Since 2016, we had a research partnership with the University of Central Florida (“UCF”) to develop a prototype intelligent medical robotic system. UCF is recognized particularly for its work in the area of medical robotic research and design, with a focus on the guidance systems. Avra has paid UCF a one-time fee for outright ownership of work developed by UCF in the collaboration. The Research Agreement was extended several times and expired on April 30, 2021. To further the depth of our research and development we also began a partnership in 2021 with Florida Polytechnic University and are actively working with them on developing our system. Avra recently brought in two Associate Professors and a graduate to join Avra’s engineering development team. Effective October 11th, 2021 Avra executed a Sponsored Student Project Agreement which included two payments of $8,030 each covering Fall semester in 2021 and Spring semester in 2022.

 

On September 10, 2019, we entered into a collaborative research and development agreement with Infinite Mind, LLC, now known as Avra Air, LLC (“Avra Air”). Avra Air is in the business of developing computerized systems for robot operation and automation employing software and AI for applications in various industries and has more recently expanded to the development of air sanitizing devices to help address such pathogens as COVID-19. Our CEO is also an owner of Avra Air. Avra Air, with the use of Avra’s facilities and cooperation of Avra personnel, will seek to develop software and AI systems for robots that are relevant to the field of medical treatment or diagnostics. As part of the collaboration, Avra Air has granted Avra an exclusive, worldwide, full paid-up, perpetual, royalty-free license to commercialize any technology (including any patents) developed by Avra Air individually or jointly with Avra during the term of the agreement as well as existing technology of AVRA AIR in the field of medical robotics. This license survives termination of the agreement.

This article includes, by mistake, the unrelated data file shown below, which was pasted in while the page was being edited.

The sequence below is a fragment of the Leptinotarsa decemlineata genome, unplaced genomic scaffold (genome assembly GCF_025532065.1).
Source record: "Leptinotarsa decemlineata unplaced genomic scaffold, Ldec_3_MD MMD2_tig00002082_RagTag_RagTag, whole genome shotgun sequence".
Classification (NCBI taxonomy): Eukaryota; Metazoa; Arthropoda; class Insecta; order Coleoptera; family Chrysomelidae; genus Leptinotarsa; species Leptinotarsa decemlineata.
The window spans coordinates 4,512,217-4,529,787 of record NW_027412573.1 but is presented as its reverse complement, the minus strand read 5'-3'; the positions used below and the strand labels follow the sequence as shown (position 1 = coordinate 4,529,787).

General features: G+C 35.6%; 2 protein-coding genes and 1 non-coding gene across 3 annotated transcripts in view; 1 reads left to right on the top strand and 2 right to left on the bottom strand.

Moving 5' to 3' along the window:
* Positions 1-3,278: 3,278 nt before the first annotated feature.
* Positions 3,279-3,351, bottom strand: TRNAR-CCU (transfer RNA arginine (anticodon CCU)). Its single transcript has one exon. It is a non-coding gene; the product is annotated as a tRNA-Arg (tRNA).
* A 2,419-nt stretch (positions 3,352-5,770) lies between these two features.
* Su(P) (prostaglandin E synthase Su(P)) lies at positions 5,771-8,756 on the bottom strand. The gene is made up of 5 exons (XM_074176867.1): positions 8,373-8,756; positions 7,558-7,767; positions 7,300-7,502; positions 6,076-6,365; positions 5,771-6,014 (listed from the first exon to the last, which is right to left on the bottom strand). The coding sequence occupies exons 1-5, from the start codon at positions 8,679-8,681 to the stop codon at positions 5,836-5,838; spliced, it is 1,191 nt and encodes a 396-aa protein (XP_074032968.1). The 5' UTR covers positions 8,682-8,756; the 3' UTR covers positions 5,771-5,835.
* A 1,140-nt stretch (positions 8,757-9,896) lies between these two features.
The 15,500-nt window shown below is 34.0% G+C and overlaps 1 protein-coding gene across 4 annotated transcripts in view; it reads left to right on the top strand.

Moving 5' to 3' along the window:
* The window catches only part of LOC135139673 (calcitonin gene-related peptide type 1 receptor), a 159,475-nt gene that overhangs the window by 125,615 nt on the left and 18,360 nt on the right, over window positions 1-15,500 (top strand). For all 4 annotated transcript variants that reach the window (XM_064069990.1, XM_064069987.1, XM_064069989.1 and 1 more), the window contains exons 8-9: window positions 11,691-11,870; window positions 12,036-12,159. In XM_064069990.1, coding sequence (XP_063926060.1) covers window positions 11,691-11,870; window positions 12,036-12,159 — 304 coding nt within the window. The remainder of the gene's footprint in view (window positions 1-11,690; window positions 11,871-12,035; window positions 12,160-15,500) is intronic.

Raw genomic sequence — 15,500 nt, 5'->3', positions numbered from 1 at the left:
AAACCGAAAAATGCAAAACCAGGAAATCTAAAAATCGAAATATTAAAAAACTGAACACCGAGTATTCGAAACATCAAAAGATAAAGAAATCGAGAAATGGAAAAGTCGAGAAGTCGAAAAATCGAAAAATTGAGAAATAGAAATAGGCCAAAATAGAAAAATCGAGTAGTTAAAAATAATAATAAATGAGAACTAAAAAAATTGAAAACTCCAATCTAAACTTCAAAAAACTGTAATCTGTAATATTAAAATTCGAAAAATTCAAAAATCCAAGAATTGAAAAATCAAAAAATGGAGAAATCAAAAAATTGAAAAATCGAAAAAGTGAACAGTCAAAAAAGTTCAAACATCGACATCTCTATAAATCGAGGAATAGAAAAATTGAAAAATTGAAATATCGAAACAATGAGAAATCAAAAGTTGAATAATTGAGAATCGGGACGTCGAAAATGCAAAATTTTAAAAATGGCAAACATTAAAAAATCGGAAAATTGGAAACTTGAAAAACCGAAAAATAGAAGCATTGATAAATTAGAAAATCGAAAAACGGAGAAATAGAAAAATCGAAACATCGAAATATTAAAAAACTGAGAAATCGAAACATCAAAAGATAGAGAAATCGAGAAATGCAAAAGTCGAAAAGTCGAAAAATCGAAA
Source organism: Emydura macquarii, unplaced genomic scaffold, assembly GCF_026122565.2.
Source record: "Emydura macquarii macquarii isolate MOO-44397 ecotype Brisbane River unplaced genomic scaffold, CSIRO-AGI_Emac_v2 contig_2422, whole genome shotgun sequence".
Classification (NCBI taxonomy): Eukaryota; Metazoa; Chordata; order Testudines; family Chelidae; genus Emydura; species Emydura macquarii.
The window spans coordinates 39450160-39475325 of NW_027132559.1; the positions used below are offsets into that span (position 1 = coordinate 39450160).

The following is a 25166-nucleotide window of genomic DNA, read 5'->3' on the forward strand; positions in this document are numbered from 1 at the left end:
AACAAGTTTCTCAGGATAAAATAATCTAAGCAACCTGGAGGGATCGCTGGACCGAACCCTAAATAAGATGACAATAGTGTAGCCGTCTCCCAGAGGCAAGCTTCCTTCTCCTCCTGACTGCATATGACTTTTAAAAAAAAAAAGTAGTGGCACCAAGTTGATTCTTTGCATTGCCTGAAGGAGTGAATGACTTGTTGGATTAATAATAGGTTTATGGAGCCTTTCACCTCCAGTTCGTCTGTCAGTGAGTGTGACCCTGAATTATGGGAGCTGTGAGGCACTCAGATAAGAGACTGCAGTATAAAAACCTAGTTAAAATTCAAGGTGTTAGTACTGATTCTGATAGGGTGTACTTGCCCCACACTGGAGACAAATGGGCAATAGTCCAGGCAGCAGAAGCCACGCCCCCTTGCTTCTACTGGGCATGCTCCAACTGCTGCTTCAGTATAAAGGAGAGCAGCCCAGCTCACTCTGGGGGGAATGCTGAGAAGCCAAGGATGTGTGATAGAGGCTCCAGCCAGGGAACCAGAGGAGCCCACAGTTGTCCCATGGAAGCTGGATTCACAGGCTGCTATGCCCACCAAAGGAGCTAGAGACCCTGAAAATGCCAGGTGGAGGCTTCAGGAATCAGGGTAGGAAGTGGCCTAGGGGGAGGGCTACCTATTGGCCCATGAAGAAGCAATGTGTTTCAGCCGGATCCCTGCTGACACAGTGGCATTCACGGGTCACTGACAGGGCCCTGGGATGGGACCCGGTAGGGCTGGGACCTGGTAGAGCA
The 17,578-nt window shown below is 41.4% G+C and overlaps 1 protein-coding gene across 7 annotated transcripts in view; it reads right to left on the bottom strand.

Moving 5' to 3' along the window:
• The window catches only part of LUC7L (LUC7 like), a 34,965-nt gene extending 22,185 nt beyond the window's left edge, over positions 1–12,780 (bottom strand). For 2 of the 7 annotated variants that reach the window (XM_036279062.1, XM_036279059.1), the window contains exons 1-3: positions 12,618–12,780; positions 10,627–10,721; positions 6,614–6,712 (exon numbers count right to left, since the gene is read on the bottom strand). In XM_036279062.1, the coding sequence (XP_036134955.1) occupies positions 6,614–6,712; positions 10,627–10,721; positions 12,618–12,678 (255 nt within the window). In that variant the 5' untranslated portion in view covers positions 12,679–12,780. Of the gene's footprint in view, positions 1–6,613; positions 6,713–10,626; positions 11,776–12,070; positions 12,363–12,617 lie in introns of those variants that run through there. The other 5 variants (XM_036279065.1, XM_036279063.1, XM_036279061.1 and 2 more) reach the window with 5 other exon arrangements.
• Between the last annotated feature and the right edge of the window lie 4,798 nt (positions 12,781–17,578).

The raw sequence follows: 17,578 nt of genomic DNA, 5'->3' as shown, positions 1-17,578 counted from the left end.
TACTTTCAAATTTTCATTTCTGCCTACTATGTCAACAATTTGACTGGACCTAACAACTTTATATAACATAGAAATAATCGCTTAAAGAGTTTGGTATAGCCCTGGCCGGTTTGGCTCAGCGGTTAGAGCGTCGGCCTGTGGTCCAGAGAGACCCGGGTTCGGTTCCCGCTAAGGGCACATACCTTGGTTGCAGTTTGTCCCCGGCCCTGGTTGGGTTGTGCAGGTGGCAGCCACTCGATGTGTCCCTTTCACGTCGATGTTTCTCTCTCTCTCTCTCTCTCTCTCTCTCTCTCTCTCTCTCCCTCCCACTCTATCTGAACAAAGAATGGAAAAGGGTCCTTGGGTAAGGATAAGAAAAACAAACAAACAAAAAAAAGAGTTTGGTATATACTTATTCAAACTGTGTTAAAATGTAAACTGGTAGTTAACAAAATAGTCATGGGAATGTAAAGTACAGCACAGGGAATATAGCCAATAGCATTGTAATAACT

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On November 6, 2020, AVRA made an investment of $210,000 in Avra Air which was made with $40,000 in cash and the balance by the issuance to Avra Air of 472,222 restricted shares of our common stock valued at $0.36 per share. In exchange for the investment. Avra received (a) a 49.8% limited liability company membership interest in Avra Air; and (b) the remaining 50% of a vehicular air sterilization provisional patent that Avra did not yet control. In addition, Avra also agreed to pay Avra Air a royalty payment of $1.50 per vehicular air sterilization kit for two years from the date that a first kit that uses the patent is sold. On December 22, 2020, the Company issued 472,222 shares of its common stock towards the acquisition of its interest in Avra Air. Avra Air has recently built a prototype portable air de-contaminant system which it plans to market soon.

 

Our senior leadership team and advisory boards have broad and deep experience in clinical practice, medical research, innovation and development in the medical robotics field. We believe that our team, which has been active in the medical robotics field for many years, brings the necessary skills and experience to develop and commercialize intelligent medical robotic systems, as well as in marketing, supply chain management, and the implementation of all other aspects of our planned business operations.

 

We believe we can rapidly develop and commercialize its initial medical robotic system in the aesthetic skin resurfacing market because of the following advantages and progress made to date, including:

 

Our team is experienced in medical robotic engineering.

 

We are working in conjunction with preeminent physicians, engineers and scientific institutions.

 

We have substantially completed the design phase and are ready to complete a final, integrated prototype for the regulatory approval process which has been initiated.

 

Our robotic arm was built under the required medical device standards of the FDA and has already received a CE Mark in Europe.